Lots of people in the military smoke. I was chatting to a couple of Riflemen the other day, as we were all chain smoking, about it and we came to the conclusion that soldiers smoke a lot because there's an awful lot of hanging around to do.
Yes, it's bad for us. Smokers know that. We've chosen to take the risks associated and by god do we pay the price every time we hand over the money for a pack of 20. But then I personally don't take other risks. I don't eat meat, I exercise an awful lot and I don't stick my head in a gas oven for kicks.
It's part of being human and part of being an adult. We have the responsibilities that that comes with such as not plunging knives into people and going to work to pay for the cost of living (some of us) and in return we are supposed to be allowed to make decisions on what we do with our lives: be that have a couple too many on a Friday night or a weekend screeching down a mountain on a bike. It's our lives, it should be our choice.
It's unfortunate that successive governments have decided that we aren't nearly as intelligent as they are and that our lives need to be monitored and analysed in order for us to live as they wish us to. Smoking is bad ergo we shouldn't do it. Not even if we want to.
We should be told what to eat, what to drink and how often to go for a walk and I can only imagine that in a few years time some white aproned middle aged nurse will do house to house calls where they shove a hose up your bum and flush it all out of you.
Pity then, the current serving personnel in the American military. Their tours, unlike British personnel, are about 13-16 months which is a fucking long time away from family.
American troops are not to be banned from smoking in war zones, the US Defence Department says...Mr Morrell said the Pentagon would examine the recent study to see what else could be done to move towards banning tobacco in the military.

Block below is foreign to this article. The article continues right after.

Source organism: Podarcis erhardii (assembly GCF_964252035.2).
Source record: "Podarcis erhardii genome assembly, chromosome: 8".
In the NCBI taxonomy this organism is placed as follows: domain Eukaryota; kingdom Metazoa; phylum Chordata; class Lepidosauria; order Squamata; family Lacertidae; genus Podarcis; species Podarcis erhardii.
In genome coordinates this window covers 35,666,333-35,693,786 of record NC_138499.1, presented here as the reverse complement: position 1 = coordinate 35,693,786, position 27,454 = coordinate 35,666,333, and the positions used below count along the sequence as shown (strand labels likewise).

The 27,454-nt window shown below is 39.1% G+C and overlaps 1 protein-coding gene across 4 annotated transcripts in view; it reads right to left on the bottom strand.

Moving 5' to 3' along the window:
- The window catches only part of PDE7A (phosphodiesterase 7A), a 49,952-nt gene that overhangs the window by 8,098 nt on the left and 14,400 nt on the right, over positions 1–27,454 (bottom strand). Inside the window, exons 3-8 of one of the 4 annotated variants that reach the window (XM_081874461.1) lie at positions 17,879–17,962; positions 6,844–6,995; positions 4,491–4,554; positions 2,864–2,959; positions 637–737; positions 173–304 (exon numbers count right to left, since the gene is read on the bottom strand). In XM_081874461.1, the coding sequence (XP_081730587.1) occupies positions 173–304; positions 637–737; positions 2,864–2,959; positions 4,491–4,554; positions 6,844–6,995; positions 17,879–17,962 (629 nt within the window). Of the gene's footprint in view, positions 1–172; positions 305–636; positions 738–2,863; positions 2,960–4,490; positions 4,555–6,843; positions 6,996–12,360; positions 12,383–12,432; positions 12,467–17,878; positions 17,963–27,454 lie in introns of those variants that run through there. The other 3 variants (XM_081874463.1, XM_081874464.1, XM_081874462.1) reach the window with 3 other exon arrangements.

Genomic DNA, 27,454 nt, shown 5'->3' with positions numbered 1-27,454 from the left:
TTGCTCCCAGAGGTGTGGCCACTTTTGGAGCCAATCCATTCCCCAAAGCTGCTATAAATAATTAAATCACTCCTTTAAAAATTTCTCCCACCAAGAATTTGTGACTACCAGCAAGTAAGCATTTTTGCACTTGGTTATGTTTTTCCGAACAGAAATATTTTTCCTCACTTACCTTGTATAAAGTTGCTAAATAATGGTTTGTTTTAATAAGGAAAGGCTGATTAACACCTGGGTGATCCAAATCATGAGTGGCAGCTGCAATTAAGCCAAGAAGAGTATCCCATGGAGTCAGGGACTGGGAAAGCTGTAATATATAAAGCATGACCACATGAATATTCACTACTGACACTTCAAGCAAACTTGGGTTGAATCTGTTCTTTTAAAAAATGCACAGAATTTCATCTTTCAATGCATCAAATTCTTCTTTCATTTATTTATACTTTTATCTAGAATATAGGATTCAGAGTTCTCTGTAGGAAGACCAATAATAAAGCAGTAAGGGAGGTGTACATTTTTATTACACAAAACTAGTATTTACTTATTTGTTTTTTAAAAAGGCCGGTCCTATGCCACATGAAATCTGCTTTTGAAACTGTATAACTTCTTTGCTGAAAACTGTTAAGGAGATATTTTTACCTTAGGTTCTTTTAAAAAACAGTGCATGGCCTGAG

He said: "Obviously it is not our preference to have a force that is using tobacco products."
Luckily they appear to have a sensible Defence Secretary
Pentagon spokesman, Geoff Morrell, said US troops were already making enough sacrifices in Iraq and Afghanistan.
He said Robert Gates, the US defence secretary, did not want to add to the stress of the troops by taking away their right to smoke.
I'd like to think the MoD would also come up with the same line but to be honest, I think the money on that survey would be better spent on equipment, training and welfare. Call me old fashioned.
It's the bare faced cheek of telling people who face the daily risk of having their arse blown through their ears that smoking 'is bad for them' which makes me want to reach for something large and heavy. No shit, Sherlock, but then so is going out on patrol.
It's about choice.
Sticking with throwing large, heavy objects, I was pointed in the direction of the BBC news Northern Ireland website this morning.
Not to be outdone by their military friends, locals have taken to throwing washing machines at the police.
Who needs clean pants when there's a fight to be had?